Your program should be as easy to follow in terms of its logical structure as possible.
There are a number of ways we have already met that help us do this. Let us recap
some of them.

First use comments. A general rule for comments is that you should use a comment
when the F95 statements you write are not self explanatory. There is no need for
following code relates to the physical problem.

Similarly, if you have a loop, a comment of the form below is of no help:

! l oop f r om1 t o 10
do i = 1, 10

But a comment of the following form, say in a program calculating a binomial
might be very useful:
! l oop t o cal cul at e nCr
do k = 1, r

So use comments sensibly to make the code understandable.

What we dont want to hear is:
I have written my program, now I just need to comment it before handing it in

This is bad practice because comments are part of the program and should be there

Another aspect of readability is indenting code blocks between do loops and in
i f clauses. This is very good practice. It uses the layout of the program to show
at a glance the logical structure. Our strong advice is to make good use of
indenting. Again it helps as much in program development as it does in
presenting the final program.

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2.2 Self-checking code

We have already seen in some of the examples how we can use checks to avoid
numerical errors. There are a number of numerical operations which are poorly
defined. These include, among many others:
a) division by zero
b) taking the square root or logarithm of a negative real number

Alternatively we may know the range of possible allowed values ​​for a variable and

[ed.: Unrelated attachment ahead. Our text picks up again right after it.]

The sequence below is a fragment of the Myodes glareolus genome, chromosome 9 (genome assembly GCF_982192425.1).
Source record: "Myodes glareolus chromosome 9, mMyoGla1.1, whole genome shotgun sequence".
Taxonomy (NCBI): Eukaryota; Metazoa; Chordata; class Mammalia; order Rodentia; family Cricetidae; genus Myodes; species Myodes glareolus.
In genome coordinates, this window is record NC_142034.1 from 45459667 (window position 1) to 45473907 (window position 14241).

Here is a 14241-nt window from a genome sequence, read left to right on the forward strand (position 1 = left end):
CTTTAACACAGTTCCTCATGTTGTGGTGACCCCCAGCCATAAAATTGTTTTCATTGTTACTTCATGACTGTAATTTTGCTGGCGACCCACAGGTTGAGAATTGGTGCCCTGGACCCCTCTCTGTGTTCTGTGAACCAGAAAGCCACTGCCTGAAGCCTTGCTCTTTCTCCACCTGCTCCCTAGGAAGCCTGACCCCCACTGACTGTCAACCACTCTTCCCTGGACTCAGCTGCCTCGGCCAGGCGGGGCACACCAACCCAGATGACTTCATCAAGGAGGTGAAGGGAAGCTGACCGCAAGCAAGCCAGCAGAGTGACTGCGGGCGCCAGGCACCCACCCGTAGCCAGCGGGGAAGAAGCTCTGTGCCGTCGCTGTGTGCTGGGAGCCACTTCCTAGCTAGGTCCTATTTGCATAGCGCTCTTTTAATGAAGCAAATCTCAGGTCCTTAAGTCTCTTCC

can include checks to make sure this is not violated.

Sometimes we can be sure that variables cannot take on illegal values, other times we
cannot. For example values ​​may be supplied to the program by a user and the values
may be wrong. Alternatively we may know that under certain conditions a variable
may, for example, become negative and all this really means is that it should be set
equal to zero; in fact the formula we are computing may explicitly state something
Like:

>
=
otherwise 0
0 ... x
z
.

In either case you must be careful to check arguments to make sure they are in
range. We have seen examples of this already and you should go back now and
revise these methods.

Once again it is essential in program design to be sensitive. Do not check a variable if
it cannot be out of range; this just slows your code down. For example the following

real:: x
[some statements]

x = si n (y) + 1. 0
i f (x> = 0. 0) z = sqr t (x)

Here x can never be less than zero; the test is not wrong, but clearly unnecessary and
indicates a poor appreciation of the logic of the program.

2.3 Write clear code that relates to the physics

We are not aiming in this course to develop ultra-efficient programs or the shortest
possible program etc. Our aim is for you to learn the basics of computational physics.
Therefore you should aim to write your code so that it relates as clearly as possible to
the physics and computational physics algorithms you are using as possible. You can
split long expressions over many lines, for example, by using the continuation marker.

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If the last character of a line is an ampersand &, then it is as if the next line was
joined onto the current one (with the & removed). Use this to lay out long
expressions as clearly as possible.

Another technique is to split long expressions using intermediate calculations. A.